Under the circumstances presented, could the patient's suicide have been prevented? Some experts would certainly say no. That unfortunately is the dilemma that all suicide cases present. Given the facts in this case, it is understandable why the hospital chose to take this case to trial. And the fact that the jury deliberated for two days indicates that it was not an easy decision.

In spite of the fact that suicidal tendencies can be so difficult to detect and diagnose, the event of a suicide in a health care facility can have catastrophic consequences for the facility, including severe sanctions or termination by the Centers for Medicare & Medicaid Services or state agencies, not to mention the type of civil liability that occurred in this case. Suicides are treated as sentinel events that must be reported to federal and state agencies. Suicides committed at a health care facility also can be a lightning rod for unfavorable media coverage in the community in which the facility is situated. The risks posed by a suicide in a health care facility justify a substantial allocation of resources to training in prevention and assessment of suicides.

All that a facility can do is take every precaution to prevent suicides. Staff should be carefully trained in terms of how to identify, assess, and deal with suicidal ideation and suicidal behavior. Even then, suicides may occur where there are few or no real warning signs, as seems to be the case in this instance. Although the patient had mild psychiatric symptoms warranting a potential referral to a psychiatrist, there was no sign of suicidal ideation or suicidal behavior.

Another aspect of suicide by patients in health care facilities that often is overlooked is how painful it can be for staff who may feel that they should have intervened in some way or detected some sign of suicidal ideation or suicidal behavior. The health care facility should make counseling and pastoral services available to employees who may be in need of such services in the aftermath of a patient suicide.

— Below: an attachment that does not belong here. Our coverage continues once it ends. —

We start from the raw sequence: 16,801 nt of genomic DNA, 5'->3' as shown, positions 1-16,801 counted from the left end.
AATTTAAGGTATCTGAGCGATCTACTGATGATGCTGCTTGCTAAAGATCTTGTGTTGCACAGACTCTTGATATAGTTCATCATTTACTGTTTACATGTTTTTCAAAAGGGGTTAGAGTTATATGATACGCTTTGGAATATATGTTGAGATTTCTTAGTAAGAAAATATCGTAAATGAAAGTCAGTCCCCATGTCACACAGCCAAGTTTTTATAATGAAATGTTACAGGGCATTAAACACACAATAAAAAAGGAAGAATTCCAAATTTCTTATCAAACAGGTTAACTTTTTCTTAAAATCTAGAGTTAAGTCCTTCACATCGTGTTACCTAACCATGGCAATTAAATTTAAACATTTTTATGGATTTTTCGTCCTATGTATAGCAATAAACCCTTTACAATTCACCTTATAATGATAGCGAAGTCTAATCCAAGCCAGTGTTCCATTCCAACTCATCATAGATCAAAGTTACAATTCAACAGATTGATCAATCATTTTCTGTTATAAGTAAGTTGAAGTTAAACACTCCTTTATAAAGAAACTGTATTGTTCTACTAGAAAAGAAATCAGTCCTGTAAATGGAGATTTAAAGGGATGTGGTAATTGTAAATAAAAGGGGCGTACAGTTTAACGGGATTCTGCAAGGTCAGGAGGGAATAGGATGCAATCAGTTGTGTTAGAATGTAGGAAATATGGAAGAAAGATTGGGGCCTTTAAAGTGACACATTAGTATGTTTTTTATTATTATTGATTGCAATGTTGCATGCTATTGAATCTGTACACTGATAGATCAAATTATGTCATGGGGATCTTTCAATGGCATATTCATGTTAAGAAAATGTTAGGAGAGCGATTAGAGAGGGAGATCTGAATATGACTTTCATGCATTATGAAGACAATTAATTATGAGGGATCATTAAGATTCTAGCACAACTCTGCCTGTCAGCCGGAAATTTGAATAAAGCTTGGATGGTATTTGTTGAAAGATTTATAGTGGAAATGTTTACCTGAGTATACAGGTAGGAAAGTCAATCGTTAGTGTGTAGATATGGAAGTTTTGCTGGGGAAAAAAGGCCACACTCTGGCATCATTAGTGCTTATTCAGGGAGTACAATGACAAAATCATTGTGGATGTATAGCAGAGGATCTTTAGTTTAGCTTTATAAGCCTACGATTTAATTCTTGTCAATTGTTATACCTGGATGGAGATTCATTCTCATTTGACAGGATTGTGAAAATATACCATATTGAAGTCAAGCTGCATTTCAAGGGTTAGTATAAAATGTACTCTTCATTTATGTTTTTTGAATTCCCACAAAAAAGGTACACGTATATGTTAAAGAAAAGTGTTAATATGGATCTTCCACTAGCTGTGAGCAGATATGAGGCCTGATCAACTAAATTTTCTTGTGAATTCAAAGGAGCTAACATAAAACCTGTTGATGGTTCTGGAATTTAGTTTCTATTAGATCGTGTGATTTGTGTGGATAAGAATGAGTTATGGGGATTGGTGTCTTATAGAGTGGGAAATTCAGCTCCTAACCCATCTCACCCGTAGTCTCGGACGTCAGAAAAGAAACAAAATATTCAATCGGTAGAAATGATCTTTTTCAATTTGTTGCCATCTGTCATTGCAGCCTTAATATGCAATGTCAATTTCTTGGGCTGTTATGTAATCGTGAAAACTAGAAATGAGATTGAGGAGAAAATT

Legally, this was a tough case for the facility to lose given the apparent lack of any warning signs with regard to the suicide. It seems potentially like an unfair result. It appears that the personal situation of the patient played heavily in the jury's determination. The fact that the patient left a widow and three minor children and a dependent mother would make him extremely sympathetic to any jury. The amount of the award was most likely also tied directly to the fact that he was a young attorney with significant earning capacity. In addition, the fact that the neurologist recommended a psychiatric consult, coupled with the fact that the consult was never ordered, would leave a question in the minds of jury as to liability. That is, if the consult had been ordered, the patient would have received the appropriate care and treatment. Thus, the fact that the psychiatric consult was not ordered and performed was viewed as negligence that led directly to the death of this patient. This is a far easier conclusion to reach than thinking that there was no way to prevent the patient's death. Sadly, such cases happen and seem to be almost impossible to defend. The best defense is prevention before the suicide occurs, which can only occur through appropriate training of staff in the detection, assessment, and handling of suicidal ideation and suicidal behavior.

Reference

• Case No. C-1900-06-H, Hidalgo County (TX) District Court.